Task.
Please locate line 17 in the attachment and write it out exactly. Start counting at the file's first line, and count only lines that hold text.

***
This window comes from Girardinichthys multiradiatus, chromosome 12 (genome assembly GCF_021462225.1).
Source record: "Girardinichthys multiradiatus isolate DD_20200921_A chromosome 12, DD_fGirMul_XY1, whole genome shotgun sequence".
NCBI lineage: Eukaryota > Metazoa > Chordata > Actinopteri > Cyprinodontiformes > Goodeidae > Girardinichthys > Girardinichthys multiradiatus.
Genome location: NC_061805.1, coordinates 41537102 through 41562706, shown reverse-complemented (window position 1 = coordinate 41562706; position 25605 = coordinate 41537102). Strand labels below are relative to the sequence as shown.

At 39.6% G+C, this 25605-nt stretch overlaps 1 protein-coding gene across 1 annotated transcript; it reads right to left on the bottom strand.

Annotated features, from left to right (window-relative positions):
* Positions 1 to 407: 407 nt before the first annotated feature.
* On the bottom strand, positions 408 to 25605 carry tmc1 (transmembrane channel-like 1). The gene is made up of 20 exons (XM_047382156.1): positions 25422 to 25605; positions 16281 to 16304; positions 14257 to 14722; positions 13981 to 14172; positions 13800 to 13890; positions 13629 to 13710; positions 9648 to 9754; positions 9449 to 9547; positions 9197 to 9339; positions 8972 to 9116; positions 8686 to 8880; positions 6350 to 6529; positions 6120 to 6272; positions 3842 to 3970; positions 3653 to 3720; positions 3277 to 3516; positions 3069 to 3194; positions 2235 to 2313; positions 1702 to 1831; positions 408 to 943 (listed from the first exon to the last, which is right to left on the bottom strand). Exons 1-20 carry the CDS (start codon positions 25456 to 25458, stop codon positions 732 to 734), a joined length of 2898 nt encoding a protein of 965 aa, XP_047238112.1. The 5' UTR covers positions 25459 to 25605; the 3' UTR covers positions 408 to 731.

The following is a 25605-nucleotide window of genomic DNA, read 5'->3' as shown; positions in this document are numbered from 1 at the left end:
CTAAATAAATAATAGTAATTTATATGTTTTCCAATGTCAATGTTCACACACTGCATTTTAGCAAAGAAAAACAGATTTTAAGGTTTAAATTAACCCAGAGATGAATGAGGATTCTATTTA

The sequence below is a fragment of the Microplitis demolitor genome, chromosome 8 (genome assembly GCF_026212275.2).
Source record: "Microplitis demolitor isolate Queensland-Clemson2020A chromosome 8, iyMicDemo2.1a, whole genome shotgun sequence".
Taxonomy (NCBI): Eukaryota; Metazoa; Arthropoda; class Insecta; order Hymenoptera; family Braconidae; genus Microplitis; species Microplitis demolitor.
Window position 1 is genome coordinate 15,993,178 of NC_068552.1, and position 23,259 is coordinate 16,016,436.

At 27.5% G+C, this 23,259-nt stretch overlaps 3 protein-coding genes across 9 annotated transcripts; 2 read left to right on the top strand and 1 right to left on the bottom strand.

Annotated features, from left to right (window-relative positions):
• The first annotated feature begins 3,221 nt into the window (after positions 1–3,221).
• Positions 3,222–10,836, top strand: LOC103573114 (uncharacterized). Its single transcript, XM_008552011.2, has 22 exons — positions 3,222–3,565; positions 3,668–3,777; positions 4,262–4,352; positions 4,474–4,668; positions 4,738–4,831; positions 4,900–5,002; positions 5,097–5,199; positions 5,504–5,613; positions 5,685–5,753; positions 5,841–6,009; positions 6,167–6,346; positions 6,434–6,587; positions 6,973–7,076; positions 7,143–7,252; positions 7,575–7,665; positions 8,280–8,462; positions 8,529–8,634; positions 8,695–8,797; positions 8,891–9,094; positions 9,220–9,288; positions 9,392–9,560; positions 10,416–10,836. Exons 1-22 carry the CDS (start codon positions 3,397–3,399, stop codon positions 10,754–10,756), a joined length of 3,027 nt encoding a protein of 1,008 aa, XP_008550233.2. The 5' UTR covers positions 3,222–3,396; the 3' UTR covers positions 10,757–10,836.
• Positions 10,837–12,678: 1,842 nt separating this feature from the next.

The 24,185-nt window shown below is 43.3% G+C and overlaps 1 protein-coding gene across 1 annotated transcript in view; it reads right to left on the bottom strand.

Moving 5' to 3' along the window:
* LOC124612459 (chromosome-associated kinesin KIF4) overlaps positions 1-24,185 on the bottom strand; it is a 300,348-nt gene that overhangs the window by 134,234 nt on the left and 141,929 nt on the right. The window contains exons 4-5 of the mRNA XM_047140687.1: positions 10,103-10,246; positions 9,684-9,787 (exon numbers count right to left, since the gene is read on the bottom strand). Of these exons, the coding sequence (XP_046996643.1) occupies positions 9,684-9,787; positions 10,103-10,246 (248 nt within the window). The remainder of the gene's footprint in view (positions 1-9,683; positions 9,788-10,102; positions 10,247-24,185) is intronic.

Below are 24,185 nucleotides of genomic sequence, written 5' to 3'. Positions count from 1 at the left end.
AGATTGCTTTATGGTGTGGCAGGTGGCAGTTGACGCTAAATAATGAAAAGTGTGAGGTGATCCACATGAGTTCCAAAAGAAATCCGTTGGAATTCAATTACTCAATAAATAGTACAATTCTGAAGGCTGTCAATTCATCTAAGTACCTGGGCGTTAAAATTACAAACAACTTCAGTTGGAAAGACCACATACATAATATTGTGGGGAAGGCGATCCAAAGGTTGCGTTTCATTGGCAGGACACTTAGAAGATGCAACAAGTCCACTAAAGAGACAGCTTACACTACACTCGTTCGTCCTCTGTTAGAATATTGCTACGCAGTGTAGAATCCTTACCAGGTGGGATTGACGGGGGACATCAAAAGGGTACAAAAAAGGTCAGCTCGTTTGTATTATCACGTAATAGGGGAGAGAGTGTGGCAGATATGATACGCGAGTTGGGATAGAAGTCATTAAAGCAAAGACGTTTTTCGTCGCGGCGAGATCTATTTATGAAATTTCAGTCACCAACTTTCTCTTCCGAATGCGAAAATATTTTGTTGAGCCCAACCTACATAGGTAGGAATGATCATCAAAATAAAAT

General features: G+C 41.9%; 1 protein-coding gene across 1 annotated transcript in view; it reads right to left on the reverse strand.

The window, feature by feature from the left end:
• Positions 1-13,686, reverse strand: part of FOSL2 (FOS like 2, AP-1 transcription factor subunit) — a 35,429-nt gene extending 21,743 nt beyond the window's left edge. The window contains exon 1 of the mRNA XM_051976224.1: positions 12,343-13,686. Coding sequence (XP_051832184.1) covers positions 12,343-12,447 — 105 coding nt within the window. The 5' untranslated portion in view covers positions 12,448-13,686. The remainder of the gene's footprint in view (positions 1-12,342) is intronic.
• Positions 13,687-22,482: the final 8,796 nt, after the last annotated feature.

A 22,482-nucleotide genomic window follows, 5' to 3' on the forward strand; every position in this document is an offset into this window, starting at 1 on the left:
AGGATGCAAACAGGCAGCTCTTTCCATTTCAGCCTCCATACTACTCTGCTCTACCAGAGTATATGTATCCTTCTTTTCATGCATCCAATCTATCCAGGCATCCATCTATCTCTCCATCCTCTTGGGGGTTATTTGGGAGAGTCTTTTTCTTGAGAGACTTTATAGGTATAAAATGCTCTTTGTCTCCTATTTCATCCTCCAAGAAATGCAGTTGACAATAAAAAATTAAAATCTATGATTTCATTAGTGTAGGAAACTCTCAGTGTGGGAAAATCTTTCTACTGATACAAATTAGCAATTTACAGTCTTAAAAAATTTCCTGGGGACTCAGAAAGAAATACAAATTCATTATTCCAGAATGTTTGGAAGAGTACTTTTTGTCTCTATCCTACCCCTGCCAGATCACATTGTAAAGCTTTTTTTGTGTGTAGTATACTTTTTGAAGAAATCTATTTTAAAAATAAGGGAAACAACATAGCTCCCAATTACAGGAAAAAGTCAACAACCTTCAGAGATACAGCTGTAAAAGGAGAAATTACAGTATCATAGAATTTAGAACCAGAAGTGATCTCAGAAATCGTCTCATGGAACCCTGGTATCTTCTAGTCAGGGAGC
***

• The first annotated feature begins 3,221 nt into the window (after positions 1–3,221).